Bulimia: Worn outer layer of the teeth caused by stomach acids during vomiting, inflamed or damaged esophagus or stomach, enlarged glands near cheeks, irregular heartbeat, heart failure, chemical imbalance ulcers, pancreatitis, constipation, anxiety, depression

Binge Eating (Compulsive Overeating): high blood pressure, high cholesterol, fatigue, joint pain, type II diabetes, gallbladder and heart disease, depression, anxiety

How is it diagnosed and treated?

A medical assessment, blood tests and urinalysis are required to rule out other physical and mental disorders. Diagnostic criteria vary depending on the specific disorder the patient suffers. For detailed information on each of these disorders, see the titled article for that disorder.

Anorexia: at least 15 percent below normal weight for height, age; activity, women miss at least 3 consecutive menstrual cycles, fear of gaining weight; believes she/he is overweight though she/he is dangerously thin

Bulimia: At least 2 binge/purge cycles per week, for at least 3 mo; lack of control over eating behavior; obsessed with body shape and weight

Binge Eating (Compulsive Overeating): At least 2 binge-eating episodes per week, for 6 mo; lack of control over eating behavior

Treatment(s) will vary depending on the disorder. See titled articles for specific disorders for more detail.

Treatments can include:

Anorexia: Hospitalization in extreme cases, psychotherapy, behavioral therapy, group therapy, self-help groups, medication if appropriate for medical or coincident mental disorders

Bulimia: Behavioral therapy, psychotherapy, family therapy, medication if appropriate for medical or coincident mental disorders

Binge Eating (Compulsive Overeating): Behavioral therapy, psychotherapy, family therapy, medication if appropriate for medical or coincident mental disorders

Index of Articles

Statistics

1% of female adolescents in the U.S. have anorexia, while 4% college women have bulimia. 50% of those patients that have been anorexic will develop bulimic patterns. Men with eating disorders comprise 10% of the population of anorexics and bulimics.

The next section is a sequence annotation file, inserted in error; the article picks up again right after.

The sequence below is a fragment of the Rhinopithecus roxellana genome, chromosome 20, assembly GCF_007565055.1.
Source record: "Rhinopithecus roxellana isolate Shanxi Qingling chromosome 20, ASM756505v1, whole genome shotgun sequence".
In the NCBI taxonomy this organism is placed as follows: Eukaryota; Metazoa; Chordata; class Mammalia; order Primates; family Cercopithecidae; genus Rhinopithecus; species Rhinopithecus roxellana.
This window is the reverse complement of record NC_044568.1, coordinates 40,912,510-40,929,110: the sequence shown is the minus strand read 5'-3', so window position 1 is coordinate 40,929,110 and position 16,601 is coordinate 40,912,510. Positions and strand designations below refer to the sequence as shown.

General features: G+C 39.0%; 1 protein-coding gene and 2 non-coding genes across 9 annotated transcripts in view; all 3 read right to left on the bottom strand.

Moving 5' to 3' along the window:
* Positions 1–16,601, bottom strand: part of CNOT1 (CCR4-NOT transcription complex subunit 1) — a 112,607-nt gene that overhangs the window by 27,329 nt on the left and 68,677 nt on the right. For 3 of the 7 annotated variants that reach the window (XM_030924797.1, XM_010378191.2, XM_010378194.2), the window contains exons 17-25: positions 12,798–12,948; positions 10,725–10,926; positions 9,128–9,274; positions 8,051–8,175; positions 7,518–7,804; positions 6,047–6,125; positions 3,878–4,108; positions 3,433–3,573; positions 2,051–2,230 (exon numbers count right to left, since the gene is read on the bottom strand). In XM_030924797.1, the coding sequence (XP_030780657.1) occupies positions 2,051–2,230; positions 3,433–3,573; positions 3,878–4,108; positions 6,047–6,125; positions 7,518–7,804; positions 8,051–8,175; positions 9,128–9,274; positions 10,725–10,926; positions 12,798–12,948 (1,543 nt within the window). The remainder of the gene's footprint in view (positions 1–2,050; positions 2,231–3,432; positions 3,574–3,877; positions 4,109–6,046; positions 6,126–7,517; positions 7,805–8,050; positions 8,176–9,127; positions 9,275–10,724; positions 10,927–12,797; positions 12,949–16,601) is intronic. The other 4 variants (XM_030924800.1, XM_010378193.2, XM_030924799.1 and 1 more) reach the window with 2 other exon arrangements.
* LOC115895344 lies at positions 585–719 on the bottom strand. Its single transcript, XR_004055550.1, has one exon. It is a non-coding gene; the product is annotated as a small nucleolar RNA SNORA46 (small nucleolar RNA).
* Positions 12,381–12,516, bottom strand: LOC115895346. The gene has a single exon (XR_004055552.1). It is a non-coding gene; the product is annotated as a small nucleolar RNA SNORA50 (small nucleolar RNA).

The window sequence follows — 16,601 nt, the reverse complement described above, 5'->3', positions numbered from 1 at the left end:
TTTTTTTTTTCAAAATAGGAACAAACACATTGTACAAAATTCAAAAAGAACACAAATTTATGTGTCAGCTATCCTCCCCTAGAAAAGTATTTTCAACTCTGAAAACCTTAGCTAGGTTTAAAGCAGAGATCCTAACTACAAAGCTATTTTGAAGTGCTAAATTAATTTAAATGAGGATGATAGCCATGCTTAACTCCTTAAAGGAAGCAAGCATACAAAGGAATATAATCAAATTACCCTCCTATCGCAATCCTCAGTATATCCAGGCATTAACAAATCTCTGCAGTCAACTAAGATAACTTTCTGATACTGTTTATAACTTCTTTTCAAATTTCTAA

1% of adult women in the U.S. have a binge eating disorder. 72% of alcoholic women below the age of 30 have eating disorders. body dysmorphic disorder affects 2% of the adult population in the U.S., striking males and females equally, usually before age eighteen.

In a study reported in the Medscape General Medicine 6(3) 2004, prevalence in Western countries was as follows: anorexia nervosa 0.1% to 5.7% in females, bulimia nervosa 0% to 2.1% in males and 0.3% to 7.3% in females

Without treatment, 20% of those with serious eating disorders will die, but statistics show that only 2-3% of people who receive treatment will die, 60% of those receiving treatment do recover.

5 million Americans are affected by an eating disorder, every year. In the U.S., 10 million females and 1 million males are fighting anorexia or bulimia, and about 25 million more are struggling with binge eating disorders.

80% of American women are dissatisfied with their appearance, 42% of girls, in grades 1-3 want to be thinner. 81% of 10 year-olds are afraid of being fat. 51% of 9 to 10 year-old girls feel better about themselves if they are on a diet, 46% of 9-11 year-olds report dieting, and 82% of their families are on diets.

The average American woman is 5’4" tall and weighs 140 pounds. The average American model is 5’11" tall and weighs 117 pounds

If you are in a crisis please call:
1-800-SUICIDE (784-2433) or
1-800-273-TALK (8255)